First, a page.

Are you in deeper water than you realise?
You may step up as a director for a variety of reasons. What if you advise the company directors on what to do? What if you attend board meetings? What if you represent a corporate shareholder in discussions? But what you may not realise is that in stepping up you are at risk of falling into the grey area of ‘quasi-director’. This may be bad news as if you are found to be a quasi-director you could be held responsible for your actions as if you were a company director but have no protection or recourse to funds to solve the problem.
Types of ‘quasi-director’
There are several scenarios where someone assisting the directors may be held to account as a company director themselves. Some are more obvious than others.
An independent adviser who usually devotes only part of their time to the affairs of the company but is neither a formal director nor an employee of the company.
Non-executive directors are treated as directors so owe fiduciary duties to the company. However, the steps that they will be expected to take to fulfil their duty to exercise reasonable care, skill and diligence will vary. Where a non-executive director has specialist knowledge, they will be subject to a higher threshold.
At a minimum, a non executive director must take reasonable steps to put himself in a position to guide and monitor the management of the company.
Analogous to a shareholder proxy, an alternate is appointed by an individual director to act in that director’s place at meetings. There is no statutory provision for a director of a private limited company to appoint an alternate. So a director can only appoint an alternate if the Articles or shareholder’s agreement provide for it.
If the company has Model Articles, there is no right to appoint an alternate.
Broadly, an alternate is a company director temporarily. When you are acting as a director, you have the rights and duties of a director. The role of alternate is however limited to exercising directors’ powers at board meetings.
When you are not acting as a company director you have no legal status within the company as a decision-maker.
An observer on behalf of a minority shareholder is permitted to attend and participate in board meetings but, unlike an alternate, cannot vote.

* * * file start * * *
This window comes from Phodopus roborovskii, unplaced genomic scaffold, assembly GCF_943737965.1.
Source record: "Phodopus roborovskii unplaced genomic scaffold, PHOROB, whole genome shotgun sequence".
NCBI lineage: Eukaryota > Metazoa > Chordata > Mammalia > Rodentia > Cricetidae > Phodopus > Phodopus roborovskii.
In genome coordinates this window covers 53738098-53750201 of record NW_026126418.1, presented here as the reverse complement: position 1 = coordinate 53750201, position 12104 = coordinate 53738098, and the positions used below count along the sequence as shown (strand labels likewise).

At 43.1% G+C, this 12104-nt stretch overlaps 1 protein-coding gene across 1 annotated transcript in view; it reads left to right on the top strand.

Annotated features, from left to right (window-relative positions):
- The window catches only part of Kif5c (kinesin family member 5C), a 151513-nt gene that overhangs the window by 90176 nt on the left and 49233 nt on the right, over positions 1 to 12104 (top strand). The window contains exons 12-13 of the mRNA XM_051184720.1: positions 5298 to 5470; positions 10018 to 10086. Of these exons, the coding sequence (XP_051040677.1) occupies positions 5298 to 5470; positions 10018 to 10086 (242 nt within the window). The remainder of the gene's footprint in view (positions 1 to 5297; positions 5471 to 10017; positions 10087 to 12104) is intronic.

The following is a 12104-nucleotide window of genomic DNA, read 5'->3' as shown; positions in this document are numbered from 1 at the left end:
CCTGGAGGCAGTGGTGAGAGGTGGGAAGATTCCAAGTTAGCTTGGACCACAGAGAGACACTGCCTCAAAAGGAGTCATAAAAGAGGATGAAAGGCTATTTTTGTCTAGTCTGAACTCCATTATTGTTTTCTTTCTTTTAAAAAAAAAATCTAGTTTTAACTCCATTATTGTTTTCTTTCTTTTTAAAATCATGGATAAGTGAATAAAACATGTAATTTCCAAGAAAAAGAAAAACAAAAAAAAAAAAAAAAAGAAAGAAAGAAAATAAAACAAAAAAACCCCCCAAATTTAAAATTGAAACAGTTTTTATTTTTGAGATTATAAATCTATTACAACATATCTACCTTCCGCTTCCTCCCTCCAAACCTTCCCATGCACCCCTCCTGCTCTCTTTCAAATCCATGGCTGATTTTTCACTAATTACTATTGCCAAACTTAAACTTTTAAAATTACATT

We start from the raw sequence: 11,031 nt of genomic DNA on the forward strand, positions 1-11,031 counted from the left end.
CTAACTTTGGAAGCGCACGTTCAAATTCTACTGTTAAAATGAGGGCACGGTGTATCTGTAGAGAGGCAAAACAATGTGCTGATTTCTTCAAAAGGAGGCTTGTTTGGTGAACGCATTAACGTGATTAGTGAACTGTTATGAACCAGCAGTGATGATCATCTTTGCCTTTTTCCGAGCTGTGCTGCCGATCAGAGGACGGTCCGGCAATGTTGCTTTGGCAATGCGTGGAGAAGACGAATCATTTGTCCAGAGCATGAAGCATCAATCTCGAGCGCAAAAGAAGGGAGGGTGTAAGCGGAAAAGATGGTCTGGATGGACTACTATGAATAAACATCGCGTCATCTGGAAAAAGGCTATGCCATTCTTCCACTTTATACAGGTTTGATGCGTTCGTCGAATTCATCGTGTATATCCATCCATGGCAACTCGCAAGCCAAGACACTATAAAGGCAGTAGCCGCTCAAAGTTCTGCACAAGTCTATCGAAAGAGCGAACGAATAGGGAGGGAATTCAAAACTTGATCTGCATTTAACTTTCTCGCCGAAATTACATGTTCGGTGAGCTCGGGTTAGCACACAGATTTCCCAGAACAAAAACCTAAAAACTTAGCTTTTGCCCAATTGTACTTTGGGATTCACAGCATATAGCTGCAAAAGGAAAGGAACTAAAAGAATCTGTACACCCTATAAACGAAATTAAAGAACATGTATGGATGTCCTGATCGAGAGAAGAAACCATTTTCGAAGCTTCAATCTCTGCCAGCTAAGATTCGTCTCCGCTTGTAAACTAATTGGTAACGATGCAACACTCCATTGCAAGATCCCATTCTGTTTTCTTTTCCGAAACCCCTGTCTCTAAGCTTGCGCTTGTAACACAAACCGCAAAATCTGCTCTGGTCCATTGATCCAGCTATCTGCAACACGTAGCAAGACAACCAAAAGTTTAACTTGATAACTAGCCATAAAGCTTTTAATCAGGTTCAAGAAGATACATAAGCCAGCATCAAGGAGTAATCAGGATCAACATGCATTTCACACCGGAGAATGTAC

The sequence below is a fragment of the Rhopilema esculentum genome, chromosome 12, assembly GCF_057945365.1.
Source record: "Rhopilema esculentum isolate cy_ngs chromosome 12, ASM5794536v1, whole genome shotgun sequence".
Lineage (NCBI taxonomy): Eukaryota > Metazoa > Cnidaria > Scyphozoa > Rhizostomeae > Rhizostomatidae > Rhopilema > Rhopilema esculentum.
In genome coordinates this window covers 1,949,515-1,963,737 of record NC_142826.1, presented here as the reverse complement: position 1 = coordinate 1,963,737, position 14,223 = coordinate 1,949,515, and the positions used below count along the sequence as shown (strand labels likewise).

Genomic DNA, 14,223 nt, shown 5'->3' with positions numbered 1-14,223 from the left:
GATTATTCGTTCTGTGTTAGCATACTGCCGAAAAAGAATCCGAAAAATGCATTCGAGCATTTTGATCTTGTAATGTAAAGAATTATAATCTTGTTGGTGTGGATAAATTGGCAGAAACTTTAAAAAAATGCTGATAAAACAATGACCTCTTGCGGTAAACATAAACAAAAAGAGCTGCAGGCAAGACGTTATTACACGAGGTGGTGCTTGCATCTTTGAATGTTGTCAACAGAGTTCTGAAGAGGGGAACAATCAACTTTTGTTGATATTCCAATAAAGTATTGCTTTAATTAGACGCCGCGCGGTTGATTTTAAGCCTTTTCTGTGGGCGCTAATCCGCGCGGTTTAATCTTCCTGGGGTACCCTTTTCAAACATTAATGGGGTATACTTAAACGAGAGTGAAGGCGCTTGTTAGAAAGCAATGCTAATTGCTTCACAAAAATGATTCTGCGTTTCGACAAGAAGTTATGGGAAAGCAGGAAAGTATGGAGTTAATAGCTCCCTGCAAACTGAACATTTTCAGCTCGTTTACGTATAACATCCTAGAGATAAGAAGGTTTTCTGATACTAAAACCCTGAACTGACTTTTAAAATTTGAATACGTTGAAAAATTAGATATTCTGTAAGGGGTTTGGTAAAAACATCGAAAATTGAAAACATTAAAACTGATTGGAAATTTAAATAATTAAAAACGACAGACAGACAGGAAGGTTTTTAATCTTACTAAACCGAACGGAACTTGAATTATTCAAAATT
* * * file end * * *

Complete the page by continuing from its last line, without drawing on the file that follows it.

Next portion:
An observer is not a formal member of the board so will not owe fiduciary duties to the company. However, an observer will usually owe confidentiality obligations.
Nominee for corporate shareholder
One step further than appointing an observer, an individual is nominated on behalf of a corporate shareholder to represent its’ interests. The nominee director is free to exercise their judgment in the way they see fit.
Despite being appointed by an individual shareholder, as a director on the board the nominee must still act in the best interests of the company, not the shareholder that nominated the director. To do so would be unlawful.
Shareholders may unanimously agree to dilute the nominee director’s fiduciary duties so that they owe lesser duties to the company.
As with an observer position, a nominee owes confidentiality obligations to the company. So even where a director is nominated by a shareholder, he cannot disclose to that shareholder any confidential information relating to the company which has been gained by him as a result of his position as nominee.
If the company directors act in accordance with your instructions you will likely be a shadow director. A shadow director owes the same general duties and responsibilities as an appointed company director.
This position arises by circumstance so a majority shareholder, management consultant or director of another group company may not be aware that they are in fact acting as a shadow director.
‘I didn’t know I was acting as a director’
Unfortunately you will not avoid liability even if you genuinely believed you were not acting as a company director.
However, the court will often take into account the governance structure and circumstances of the company, so your actions will be considered in their context.
Does giving a director advice always mean I will have director’s liabilities?
No, the fact that a person is consulted about board decisions does not in general make them a director because they are not making the decisions – this is still done independently by the board.
When will a ‘quasi-director’ be held liable?
Unless you are merely an observer, many of the risks that are faced by statutory directors are also risks for quasi-directors. Risk areas include:
• Fraudulent or wrongful trading;
• Director disqualification; and
• Asset freezing claims.
Quasi-directors can also be subject to claims of unfair prejudice by minority shareholders. There can also be liability under personal guarantees.